Chief of Police Anthony Tarvers was quoted in the paper that as far as he was concerned, “the Black Flash is dead and buried.” He meant that figuratively, of course, as he reported that the Black Flash was actually four local teenagers playing a Halloween prank on the town. One boy would get on the shoulders of another, covering themselves in a long black cape with a flour sifter over his face, thus the silver ears, which were the kitchen device’s handles. According to Tarvers, he’d spoken with the boys and their families, and this Black Flash nonsense was over. Nevertheless, the children were too afraid to go out trick-or-treating that Halloween, so the town threw a big costume party at Town Hall with games, plays, and a costume contest. The winner of the one-dollar grand prize was three-year-old Manuel Jason, Jr., who came to the party dressed as the Black Flash.
The legend of the Black Flash stayed largely a local oral tradition, until 1984 when Robert Ellis Cahill wrote a book titled New England’s Mad and Mysterious Men, which included a chapter on the Black Flash and also claimed the beast terrorized the town for years. Other ghost story anthologies have since picked up the tale, which many paranormal researchers say is greatly embellished. The story was once again passing on its way to obscurity until the Internet age arrived, giving access to a new generation of ghost story enthusiasts all over the world.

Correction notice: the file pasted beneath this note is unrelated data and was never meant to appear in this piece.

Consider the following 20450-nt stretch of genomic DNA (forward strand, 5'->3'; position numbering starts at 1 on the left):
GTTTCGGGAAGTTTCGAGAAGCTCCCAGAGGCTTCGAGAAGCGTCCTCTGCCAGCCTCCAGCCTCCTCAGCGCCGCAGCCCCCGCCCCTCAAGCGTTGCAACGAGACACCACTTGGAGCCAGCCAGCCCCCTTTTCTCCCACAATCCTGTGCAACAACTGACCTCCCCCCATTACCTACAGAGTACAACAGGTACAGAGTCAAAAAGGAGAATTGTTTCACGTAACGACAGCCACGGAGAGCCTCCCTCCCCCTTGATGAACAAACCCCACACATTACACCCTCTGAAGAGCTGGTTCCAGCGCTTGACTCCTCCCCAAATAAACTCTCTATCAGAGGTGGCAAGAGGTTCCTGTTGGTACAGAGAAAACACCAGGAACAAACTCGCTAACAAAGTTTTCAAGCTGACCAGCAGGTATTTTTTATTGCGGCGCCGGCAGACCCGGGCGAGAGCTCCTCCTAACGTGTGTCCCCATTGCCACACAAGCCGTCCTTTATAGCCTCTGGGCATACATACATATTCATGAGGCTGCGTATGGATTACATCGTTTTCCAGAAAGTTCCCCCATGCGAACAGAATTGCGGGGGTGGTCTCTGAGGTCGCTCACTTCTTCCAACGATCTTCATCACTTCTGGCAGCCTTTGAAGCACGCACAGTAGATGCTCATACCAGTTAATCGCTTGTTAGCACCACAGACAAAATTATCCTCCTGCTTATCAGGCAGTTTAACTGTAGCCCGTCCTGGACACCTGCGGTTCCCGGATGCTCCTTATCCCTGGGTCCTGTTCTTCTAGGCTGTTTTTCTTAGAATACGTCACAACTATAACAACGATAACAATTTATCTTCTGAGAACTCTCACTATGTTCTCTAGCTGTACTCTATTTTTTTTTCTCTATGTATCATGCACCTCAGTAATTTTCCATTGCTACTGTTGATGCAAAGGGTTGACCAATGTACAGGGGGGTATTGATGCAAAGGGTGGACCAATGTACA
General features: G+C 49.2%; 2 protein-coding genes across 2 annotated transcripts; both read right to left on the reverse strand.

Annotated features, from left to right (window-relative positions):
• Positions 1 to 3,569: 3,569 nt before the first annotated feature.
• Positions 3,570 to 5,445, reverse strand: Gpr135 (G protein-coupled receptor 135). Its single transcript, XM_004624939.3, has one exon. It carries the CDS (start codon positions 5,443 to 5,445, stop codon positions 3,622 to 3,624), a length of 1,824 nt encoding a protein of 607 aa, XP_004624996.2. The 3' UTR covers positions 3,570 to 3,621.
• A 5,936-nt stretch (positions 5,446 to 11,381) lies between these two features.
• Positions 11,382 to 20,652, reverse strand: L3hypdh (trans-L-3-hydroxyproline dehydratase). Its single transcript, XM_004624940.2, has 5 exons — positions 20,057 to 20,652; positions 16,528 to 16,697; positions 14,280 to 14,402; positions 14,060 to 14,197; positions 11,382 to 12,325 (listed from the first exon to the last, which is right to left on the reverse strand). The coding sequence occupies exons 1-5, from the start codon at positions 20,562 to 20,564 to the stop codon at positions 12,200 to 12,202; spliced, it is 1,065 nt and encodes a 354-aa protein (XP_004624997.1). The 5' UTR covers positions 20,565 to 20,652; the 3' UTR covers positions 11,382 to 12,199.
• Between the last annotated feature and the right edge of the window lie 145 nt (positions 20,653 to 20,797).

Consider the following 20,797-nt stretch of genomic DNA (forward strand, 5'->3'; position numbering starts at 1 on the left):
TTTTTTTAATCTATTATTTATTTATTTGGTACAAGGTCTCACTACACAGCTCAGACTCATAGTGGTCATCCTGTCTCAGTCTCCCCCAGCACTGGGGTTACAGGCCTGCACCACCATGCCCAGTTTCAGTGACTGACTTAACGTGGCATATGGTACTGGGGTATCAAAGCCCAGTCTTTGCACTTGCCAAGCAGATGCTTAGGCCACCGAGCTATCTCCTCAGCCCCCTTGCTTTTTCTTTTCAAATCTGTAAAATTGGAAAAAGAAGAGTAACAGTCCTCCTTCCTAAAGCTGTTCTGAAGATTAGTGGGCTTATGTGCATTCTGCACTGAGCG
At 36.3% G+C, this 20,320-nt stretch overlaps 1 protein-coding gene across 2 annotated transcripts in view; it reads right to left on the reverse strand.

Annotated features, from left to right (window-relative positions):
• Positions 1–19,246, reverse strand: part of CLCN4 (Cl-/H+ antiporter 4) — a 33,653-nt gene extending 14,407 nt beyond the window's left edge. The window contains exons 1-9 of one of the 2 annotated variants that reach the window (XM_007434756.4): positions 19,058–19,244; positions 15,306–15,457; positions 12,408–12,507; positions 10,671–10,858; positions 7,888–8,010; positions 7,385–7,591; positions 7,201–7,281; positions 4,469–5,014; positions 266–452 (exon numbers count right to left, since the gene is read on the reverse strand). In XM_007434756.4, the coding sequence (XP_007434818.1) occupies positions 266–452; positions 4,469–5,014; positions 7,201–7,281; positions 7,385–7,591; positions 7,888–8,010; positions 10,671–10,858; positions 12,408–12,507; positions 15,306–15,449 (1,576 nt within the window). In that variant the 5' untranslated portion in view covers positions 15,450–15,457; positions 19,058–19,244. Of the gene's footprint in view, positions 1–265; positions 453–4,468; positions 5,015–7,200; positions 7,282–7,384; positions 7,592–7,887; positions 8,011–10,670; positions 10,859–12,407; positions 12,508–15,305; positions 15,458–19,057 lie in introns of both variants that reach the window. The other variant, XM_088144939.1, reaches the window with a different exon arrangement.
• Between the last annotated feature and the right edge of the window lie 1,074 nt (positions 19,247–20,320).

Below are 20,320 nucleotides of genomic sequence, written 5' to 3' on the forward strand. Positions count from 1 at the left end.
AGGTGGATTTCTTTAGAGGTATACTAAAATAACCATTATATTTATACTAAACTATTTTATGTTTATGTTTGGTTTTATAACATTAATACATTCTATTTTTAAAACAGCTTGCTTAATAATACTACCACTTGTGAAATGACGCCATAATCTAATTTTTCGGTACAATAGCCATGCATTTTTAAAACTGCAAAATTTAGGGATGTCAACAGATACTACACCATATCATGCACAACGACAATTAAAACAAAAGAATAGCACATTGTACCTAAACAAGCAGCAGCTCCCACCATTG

The Black Flash greatly resembles the legend of Spring Heeled Jack, a similar phantom from Victorian England who wore a black cape, had glowing blue eyes, spit fire, and could leap great heights. That’s what attracted the attention of Theo Paijmans, a researcher and writer from the Netherlands who specializes in anomalous phenomena and who has studied the stories of Spring Heeled Jack and the Black Flash for years. It appears that the similarities may have been added over the years to make a better story, as it is hard to see how a British horror fable from the 1840’s made the jump to 1930’s Provincetown. In 2007, he wrote an essay in the anomaly research journal Intermediate States where he details the findings of his research.
“I found the original accounts in the Provincetown Advocate and with the help of these accounts I was able to reconstruct a clear timeline and to throw out a lot of the stuff that had grown onto the Black Flash over the years, but was clearly fabrication,” says Paijmans via e-mail from his home in Holland. “One of these inaccuracies was the timeline; the Black Flash did not strike between 1938 and 1945 as is often alleged, but only for a few weeks in 1939. Since the publication of my article on the Black Flash in 2007 no new, important materials came to light, hence my article has become the point of reference for those interested in the capers of the Black Flash. This is not to say that everything is told: there still is one mystery to be cleared up after all these years: who was (or were) behind the Black Flash?”
Alas, as he promised, Police Chief Tarvers took that secret to his grave as he said this town is “too small” and he didn’t want to embarrass the families of those involved. Theories abound, but no one ever stepped forward claiming responsibility nor has any evidence surfaced that clearly points to the identities of those that pulled off this massive Halloween prank that became the stuff of legend. It may always remain a mystery.